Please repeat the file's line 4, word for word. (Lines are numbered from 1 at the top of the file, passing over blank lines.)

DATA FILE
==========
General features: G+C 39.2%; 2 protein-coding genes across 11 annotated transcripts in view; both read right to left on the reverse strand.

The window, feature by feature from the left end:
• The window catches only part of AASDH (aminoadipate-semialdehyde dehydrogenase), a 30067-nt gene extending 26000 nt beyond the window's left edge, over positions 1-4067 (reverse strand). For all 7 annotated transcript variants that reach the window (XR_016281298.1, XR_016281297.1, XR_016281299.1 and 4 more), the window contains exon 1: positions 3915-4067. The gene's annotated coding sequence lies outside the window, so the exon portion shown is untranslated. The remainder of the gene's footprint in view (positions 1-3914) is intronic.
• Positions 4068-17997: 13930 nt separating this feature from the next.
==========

• Positions 4068-17997: 13930 nt separating this feature from the next.